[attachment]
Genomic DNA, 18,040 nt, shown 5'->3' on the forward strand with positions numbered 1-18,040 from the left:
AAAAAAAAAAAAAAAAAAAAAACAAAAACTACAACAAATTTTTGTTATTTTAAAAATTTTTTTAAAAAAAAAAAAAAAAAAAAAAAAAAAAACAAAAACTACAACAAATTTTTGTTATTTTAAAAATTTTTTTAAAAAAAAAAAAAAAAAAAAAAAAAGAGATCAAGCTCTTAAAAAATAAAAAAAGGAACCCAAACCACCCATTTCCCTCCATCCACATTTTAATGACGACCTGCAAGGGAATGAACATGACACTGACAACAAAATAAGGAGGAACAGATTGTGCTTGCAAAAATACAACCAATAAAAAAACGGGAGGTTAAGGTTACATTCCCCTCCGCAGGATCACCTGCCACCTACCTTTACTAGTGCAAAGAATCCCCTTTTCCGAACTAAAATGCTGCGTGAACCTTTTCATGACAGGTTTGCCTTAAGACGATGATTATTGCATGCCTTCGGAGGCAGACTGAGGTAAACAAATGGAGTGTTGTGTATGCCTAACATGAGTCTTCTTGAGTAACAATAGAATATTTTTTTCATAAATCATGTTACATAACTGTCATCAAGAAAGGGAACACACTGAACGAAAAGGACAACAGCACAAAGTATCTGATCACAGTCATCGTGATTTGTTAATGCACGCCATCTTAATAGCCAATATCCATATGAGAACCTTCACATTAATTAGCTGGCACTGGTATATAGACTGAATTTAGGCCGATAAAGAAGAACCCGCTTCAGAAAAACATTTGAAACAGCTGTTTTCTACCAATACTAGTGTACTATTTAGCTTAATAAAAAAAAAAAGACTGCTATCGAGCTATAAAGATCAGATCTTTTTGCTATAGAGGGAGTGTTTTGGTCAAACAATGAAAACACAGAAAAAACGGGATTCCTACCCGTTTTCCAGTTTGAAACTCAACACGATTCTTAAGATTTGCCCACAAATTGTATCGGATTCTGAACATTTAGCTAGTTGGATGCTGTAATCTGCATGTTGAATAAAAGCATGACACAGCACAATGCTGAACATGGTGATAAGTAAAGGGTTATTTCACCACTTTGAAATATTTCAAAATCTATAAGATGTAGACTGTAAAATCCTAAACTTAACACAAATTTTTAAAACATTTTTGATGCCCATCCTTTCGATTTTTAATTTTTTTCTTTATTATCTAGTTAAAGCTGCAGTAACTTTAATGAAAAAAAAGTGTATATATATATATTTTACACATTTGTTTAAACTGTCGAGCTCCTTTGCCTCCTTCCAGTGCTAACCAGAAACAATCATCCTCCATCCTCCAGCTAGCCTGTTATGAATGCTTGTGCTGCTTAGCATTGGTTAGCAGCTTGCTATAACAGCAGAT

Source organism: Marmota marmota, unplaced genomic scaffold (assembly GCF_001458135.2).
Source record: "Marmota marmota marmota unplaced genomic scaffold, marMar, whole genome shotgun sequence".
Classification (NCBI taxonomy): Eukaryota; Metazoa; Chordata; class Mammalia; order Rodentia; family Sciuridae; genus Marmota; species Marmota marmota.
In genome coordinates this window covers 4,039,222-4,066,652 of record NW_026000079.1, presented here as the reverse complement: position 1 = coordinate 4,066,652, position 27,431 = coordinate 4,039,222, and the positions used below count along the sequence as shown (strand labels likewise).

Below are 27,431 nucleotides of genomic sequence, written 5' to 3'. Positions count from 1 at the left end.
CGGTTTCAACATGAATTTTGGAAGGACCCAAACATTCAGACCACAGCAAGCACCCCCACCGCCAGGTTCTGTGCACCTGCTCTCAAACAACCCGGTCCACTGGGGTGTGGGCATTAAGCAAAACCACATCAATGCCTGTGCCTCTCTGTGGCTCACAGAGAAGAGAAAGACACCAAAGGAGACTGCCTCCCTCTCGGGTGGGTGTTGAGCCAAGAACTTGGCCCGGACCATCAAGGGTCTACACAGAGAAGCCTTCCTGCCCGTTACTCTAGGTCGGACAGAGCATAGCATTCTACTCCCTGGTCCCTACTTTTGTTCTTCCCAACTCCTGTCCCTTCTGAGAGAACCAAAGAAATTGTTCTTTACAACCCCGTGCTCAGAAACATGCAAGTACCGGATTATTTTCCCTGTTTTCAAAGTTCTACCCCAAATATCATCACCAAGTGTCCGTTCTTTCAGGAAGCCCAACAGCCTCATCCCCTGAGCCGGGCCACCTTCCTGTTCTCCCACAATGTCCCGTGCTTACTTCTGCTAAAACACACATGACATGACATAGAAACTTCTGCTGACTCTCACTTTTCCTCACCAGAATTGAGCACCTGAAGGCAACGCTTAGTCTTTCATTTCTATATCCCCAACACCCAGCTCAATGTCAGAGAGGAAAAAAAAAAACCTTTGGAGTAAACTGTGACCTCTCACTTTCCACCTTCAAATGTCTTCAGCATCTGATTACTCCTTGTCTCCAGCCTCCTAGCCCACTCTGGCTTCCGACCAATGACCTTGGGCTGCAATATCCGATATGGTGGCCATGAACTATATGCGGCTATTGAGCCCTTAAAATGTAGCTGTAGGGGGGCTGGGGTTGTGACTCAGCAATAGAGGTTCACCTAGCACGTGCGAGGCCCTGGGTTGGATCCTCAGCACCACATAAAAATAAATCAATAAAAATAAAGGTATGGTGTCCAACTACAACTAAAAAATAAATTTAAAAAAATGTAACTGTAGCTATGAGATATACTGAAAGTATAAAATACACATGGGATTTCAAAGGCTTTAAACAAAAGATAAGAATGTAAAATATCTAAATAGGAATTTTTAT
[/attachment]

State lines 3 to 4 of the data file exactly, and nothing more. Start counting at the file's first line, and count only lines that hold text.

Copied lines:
Source organism: Marmota marmota, unplaced genomic scaffold (assembly GCF_001458135.2).
Source record: "Marmota marmota marmota unplaced genomic scaffold, marMar, whole genome shotgun sequence".